Total thirty healthy wild-type BALB/cA mice (9–10 g, 3 weeks old) and 60 immunodeficient mice including 30 SCID and 30 NOD/SCID mice were purchased from Shanghai Lingchang BioScience Co., Ltd. (Shanghai, China). Mice were fed with an antibiotic-free combination of 24.5–25.5% crude protein, 5.5–6.5% crude fat, 6.0–6.5% coarse ash, 4.0–4.5% crude fiber, ≤10% water, 1.2–1.5% calcium, 0.75–1.0% phosphorus, ≥1.32% lysine, and ≥0.78% methionine with cysteine. In each isolation room, 2–4 sentinel mice with the same gender were monitored for specific pathogens. Fresh fecal samples (<1 h) were collected from mice and stored at 4°C within 24 h for microbiota genome DNA extraction, or they were stored at –80°C until use. Feces from 10 mice for each strain, consisting of half males and half females, were collected at 4, 8, and 12 weeks, respectively. Animal housing and sacrificing was in accordance with guidelines of Shanghai Jiao Tong University. All experiments involving mice were approved by Animal Ethical Committee of Shanghai Jiao Tong University prior to beginning of the experiment.

Microbiota Sequencing and Data Processing

Microbiota genome DNA extraction, and 16S rRNA amplification and sequencing were performed following the description given in our previous report (Zhao et al., 2013). Microbial genome DNA was extracted from fecal samples using a QIAamp DNA stool mini kit (QIAGEN, #51504) following the manufacturer’s recommendation. Harvested DNA was measured with a NanoDrop Lite spectrophotometer to estimate DNA quantity and quality. V4 of 16S rRNA was PCR-amplified from microbial genome DNA harvested from fecal samples using barcoded fusion primers (forward primer: 5′-AYTGGGYDTA AAGNG-3′, reverse primer: 5′-TACNVGGGTATCTAATCC-3′), and was used for the remainder of our study. The PCR conditions and PCR product purification followed procedures that are described in our previous publication (Zhao et al., 2013). The purified barcoded V4 amplicons were sequenced using the pair-end method and the Illumina MiSeq platform. Sequencing was carried out by the Hangzhou Hegu Biotechnology Co., Ltd. The DNA sequences are publicly available in Metagenomic Rapid Annotation using Subsystem Technology (MG-RAST) under the project name “immunodeficient_microbiota.” Sequences with an average phred score lower than 25, containing ambiguous bases, a homopolymer run exceeding 6, having mismatches in primers, or sequence lengths shorter than 100 bp were removed. Only sequences with an overlap longer than 10 bp and without any mismatches were assembled according to their overlap sequence. Sequences that could not be assembled were discarded. Barcodes and sequencing primers were trimmed from the assembled sequence (Supplementary Figure S1). Trimmed sequences were uploaded to Quantitative Insights into Microbial Ecology (QIIME) for further examination with its software for microbial community analysis.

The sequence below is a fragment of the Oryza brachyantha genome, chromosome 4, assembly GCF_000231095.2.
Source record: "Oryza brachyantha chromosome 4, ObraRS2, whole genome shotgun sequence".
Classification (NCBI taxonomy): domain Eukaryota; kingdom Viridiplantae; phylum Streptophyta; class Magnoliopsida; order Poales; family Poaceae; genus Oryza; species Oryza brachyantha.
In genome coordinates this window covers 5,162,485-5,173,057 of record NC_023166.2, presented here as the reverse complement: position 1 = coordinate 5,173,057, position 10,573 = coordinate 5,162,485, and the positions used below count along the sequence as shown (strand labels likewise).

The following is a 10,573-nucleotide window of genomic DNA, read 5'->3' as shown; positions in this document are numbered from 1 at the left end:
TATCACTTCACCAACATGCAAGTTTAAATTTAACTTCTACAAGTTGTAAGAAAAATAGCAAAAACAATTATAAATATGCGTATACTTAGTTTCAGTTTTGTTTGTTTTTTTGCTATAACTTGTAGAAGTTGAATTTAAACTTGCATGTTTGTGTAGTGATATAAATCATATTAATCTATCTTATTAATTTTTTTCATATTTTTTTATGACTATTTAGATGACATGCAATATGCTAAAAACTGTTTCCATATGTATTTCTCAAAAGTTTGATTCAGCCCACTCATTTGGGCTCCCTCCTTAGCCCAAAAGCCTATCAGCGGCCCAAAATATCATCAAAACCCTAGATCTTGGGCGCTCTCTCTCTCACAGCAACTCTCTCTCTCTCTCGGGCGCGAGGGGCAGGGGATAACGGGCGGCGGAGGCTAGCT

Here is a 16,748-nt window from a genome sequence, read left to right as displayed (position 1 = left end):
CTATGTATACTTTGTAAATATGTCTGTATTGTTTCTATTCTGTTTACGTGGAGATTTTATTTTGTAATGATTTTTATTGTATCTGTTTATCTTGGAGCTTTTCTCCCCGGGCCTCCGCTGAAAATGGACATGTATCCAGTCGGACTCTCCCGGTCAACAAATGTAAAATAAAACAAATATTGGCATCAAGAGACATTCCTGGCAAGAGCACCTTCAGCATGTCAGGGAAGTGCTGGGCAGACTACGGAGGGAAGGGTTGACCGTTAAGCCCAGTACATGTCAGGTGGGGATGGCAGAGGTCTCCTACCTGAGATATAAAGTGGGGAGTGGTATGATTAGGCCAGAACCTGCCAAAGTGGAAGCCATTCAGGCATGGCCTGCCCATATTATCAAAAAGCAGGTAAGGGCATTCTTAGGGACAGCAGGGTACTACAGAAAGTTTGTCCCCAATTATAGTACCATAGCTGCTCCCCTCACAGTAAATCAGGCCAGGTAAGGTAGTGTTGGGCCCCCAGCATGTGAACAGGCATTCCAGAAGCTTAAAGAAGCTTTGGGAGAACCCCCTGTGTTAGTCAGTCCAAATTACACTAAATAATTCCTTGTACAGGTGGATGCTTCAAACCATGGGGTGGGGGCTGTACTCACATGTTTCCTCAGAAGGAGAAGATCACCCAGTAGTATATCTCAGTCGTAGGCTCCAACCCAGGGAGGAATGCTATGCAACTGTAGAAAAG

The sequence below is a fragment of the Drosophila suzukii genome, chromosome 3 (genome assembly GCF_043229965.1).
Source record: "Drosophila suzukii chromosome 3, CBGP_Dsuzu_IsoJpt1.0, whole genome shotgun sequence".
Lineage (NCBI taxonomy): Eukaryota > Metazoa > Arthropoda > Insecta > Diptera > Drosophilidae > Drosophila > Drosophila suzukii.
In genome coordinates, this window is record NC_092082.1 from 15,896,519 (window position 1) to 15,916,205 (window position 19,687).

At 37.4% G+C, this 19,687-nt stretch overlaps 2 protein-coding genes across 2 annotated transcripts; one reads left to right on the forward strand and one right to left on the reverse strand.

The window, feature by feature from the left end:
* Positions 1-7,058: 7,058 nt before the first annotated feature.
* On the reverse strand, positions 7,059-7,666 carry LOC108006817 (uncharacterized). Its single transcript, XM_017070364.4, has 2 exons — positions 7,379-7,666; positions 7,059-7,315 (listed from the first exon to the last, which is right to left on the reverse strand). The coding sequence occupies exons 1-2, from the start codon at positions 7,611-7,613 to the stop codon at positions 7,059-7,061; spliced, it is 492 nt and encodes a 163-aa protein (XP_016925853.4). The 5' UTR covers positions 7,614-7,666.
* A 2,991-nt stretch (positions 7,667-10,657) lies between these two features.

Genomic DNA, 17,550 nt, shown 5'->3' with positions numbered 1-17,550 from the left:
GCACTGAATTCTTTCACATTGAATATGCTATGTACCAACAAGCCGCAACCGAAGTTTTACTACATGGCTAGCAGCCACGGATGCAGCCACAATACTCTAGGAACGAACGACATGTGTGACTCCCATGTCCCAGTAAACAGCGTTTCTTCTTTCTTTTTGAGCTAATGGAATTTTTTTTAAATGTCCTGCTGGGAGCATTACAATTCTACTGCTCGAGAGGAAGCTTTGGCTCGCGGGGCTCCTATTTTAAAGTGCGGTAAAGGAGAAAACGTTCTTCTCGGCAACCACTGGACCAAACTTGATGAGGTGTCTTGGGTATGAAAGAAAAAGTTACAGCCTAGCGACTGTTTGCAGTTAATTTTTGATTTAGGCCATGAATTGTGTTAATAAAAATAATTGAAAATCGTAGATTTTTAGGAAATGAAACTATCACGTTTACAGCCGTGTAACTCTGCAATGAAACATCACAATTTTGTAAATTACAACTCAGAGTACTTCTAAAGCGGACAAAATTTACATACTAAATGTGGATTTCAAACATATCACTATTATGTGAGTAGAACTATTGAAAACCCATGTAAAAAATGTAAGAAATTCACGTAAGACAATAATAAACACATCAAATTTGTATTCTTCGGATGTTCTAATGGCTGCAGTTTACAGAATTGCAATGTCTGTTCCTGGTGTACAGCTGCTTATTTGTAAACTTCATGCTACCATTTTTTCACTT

Taxonomy Classification and Analysis

The trimmed and assembled sequences from each sample were aligned to Greengene 16S rRNA training set 10 using the best hit option to classify the taxonomy abundance in QIIME1. Bacterial operational taxonomic units (OTUs) were generated using the Uclust algorithm function in QIIME2 (Caporaso et al., 2010). Permutational multivariate analysis of variance using distance matrices (ADONIS) and analysis of similarity (ANOSIM) were analyzed by QIIME. ACE, Chao, and the Simpson and Shannon index were calculated using Mothur software. The linear discriminant analysis (LDA) effect size (LefSe) method was applied to identify microbes of different taxa among lines using the default parameters (LDA Score > 2, p < 0.05) (Segata et al., 2011).

Functional Predictions of Gut Microbiota

Microbial functions were predicted using Phylogenetic Investigation of Communities by Reconstruction of Unobserved States (PICRUSt) software (Langille et al., 2013). The OTUs were mapped to the gg13.5 database at 97% similarity by QIIME’s command “pick_closed_otus.” The OTU abundance was automatically normalized using 16S rRNA gene copy numbers from known bacterial genomes in Integrated Microbial Genomes (IMG). The predicted genes and their functions were aligned to the Kyoto Encyclopedia of Genes and Genomes (KEGG) database, and differences among groups were compared using STAMP software3 (Parks and Beiko, 2010). A two-sided Welch’s t-test and the Benjamin–Hochberg false discovery rate (FDR) (p < 0.05) correction were used in two-group analyses.

Physiological Index Measurements